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Former ‘World of Warcraft’ devs reveal game in tune with Twitch stars

Former 'World of Warcraft' devs reveal game in tune with Twitch stars
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In the summer of 2005, 21-year-old Chris Kaleiki started a “World of Warcraft” guild called Notorious. While sharing player feedback on the online game, he caught the attention of Blizzard developers, who hired him to work on “WoW”. Sixteen years later, Kaleiki – having left Blizzard in 2020 and still guild master of Notorious in 2021 – hired some of his former colleagues and guildmates into a studio of the same name which he co-founded alongside former Blizzard Gameplay Engineer Doug Frazer.

Kaleiki, 37, and Notorious Studios announced Wednesday that they are creating a fantasy role-playing game, internally named Project Honor, inspired by JRR Tolkien and “Warcraft” that will feature mages and warriors. Popular Twitch streamers including Asmongold, Esfand, and Matthew “Mizkif” Rinaudo will be able to test the game in its initial form as part of an investment deal. There is no set release date.

“It’s a cool note, like ‘Oh these guys really like each other,'” Esfand, who has more than a million followers on Twitch, said of how Notorious was formed by members of the “WoW” guild. Esfand flew to California in May to test an early version of the game.

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Notorious talks about his game early in hopes of attracting more employed candidates and building an pending fan base.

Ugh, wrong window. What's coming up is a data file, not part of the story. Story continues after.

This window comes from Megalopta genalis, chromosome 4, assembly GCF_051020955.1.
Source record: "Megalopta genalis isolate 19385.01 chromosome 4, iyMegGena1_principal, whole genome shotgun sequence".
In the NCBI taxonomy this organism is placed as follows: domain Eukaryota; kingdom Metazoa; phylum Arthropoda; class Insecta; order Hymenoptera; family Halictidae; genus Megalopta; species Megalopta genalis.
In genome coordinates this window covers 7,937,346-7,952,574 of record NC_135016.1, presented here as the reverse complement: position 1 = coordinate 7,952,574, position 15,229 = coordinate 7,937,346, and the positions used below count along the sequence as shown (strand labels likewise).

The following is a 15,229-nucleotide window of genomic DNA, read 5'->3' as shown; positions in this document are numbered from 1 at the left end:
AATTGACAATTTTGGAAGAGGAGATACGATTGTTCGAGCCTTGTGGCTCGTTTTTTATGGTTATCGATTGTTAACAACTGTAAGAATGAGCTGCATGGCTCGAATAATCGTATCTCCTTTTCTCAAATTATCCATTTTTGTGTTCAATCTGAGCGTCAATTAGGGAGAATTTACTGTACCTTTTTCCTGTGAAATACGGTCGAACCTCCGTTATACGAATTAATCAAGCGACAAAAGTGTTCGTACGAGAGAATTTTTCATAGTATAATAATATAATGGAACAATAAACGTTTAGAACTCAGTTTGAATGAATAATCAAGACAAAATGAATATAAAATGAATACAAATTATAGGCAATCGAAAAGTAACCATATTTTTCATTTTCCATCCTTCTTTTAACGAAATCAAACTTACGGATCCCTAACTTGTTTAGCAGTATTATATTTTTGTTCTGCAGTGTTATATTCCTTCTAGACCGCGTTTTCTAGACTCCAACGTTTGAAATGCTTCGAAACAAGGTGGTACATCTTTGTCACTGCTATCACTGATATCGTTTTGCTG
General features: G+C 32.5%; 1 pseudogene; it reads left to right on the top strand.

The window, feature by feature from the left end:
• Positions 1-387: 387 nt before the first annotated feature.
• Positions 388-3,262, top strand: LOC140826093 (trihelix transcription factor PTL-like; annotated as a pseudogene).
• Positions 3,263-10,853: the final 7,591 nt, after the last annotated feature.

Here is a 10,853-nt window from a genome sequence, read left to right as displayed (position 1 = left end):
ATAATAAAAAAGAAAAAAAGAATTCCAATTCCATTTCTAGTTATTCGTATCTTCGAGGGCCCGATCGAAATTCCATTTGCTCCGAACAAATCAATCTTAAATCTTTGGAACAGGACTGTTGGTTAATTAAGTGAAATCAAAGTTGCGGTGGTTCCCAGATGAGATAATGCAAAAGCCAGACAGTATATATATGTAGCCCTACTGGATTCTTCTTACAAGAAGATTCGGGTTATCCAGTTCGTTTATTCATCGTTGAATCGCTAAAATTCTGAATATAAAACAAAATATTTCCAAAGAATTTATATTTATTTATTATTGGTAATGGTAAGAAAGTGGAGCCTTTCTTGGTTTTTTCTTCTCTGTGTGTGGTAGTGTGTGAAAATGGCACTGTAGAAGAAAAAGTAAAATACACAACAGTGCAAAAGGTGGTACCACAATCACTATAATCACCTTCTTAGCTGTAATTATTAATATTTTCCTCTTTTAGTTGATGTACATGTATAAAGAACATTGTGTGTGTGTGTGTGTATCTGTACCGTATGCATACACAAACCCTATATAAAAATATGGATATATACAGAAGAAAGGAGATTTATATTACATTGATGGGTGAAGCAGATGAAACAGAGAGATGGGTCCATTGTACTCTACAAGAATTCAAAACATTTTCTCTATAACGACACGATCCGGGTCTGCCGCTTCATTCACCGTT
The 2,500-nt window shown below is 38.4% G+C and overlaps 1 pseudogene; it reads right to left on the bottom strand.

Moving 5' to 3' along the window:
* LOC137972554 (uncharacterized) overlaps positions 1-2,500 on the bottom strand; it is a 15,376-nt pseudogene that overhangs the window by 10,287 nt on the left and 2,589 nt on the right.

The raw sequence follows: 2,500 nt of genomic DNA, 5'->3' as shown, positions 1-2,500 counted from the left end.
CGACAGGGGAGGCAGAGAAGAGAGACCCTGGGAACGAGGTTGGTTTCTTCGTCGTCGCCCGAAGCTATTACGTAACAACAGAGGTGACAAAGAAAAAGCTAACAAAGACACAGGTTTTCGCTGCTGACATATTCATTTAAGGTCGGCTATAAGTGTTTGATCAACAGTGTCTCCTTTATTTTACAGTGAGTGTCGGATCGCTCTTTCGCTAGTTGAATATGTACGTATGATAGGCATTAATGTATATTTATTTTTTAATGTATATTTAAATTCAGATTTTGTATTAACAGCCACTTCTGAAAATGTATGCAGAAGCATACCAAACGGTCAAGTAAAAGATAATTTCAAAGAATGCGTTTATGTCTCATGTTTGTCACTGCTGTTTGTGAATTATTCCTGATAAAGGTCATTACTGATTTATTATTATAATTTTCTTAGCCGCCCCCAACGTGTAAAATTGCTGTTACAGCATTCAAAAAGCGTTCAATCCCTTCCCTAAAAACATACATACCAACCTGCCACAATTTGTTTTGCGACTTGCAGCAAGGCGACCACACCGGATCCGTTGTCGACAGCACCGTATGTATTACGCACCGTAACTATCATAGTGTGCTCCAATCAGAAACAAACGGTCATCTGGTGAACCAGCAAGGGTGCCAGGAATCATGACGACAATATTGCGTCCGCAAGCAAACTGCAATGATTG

“It’s unprecedented to talk about a game at this stage of development,” Kaleiki said. “Traditionally that might be considered a high risk because other studios might copy your idea as well. You set all these expectations that the player is going to have. If you change them, they’re going to be upset. We’re definitely trying something new here, but it’s driven by our desire to have that connection with the player from the start.

Kaleiki’s studio is anything but traditional. The venture capital-backed game studio has investors like Galaxy Interactive, Riot Games and One True King (OTK), a Texas-based influencer company. OTK has an undisclosed minority investment in Notorious, aside from the $5 million the studio raised in October.

When Notorious debuted in October, it also came under scrutiny for hiring no women. Kotaku, the information point on video games, laughed at the studio to have more dogs than women on the staff page of their website. Kaleiki envisions that the current 13-man team will grow to 40-50 employees as Project Honor develops, and said he hopes to put things right.

“The studio hasn’t hired any women yet, and that’s absolutely fair and true. Even today, we haven’t hired a woman on the team yet,” Kaleiki said. “It’s something we’re working on.

“We’ve had an incredibly competitive market for new hires. One thing I’m happy about is that talent from underrepresented backgrounds is in high demand and the industry recognizes its value.

As part of OTK’s partnership, streamers like Asmongold and Esfand, who have made careers playing and critiquing “WoW”, will try the game and provide their thoughts. Both Asmongold and Esfand own OTK and asked to be identified by their broadcast names due to privacy concerns.

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“As a developer, I have my own vision for the product, but what I don’t have is 40+ hours a week to play games,” said John Liberto, lead designer at Notorious. “[Streamers are] sensitive to certain things that we as developers may not consider, and they are able to pick out often very specific things about game feel and articulate them in a way that can often be difficult to be found elsewhere.

“Having that perspective so readily available is a powerful asset to creativity,” Liberto added.

All OTK owners have had a chance to preview concept art for the game, although not all members have had a chance to play the prototype yet. Those who have played it have offered advice to developers, suggesting, for example, how to tweak abilities to improve the feel of combining multiple skills together. (OTK and Notorious declined to share gameplay details.)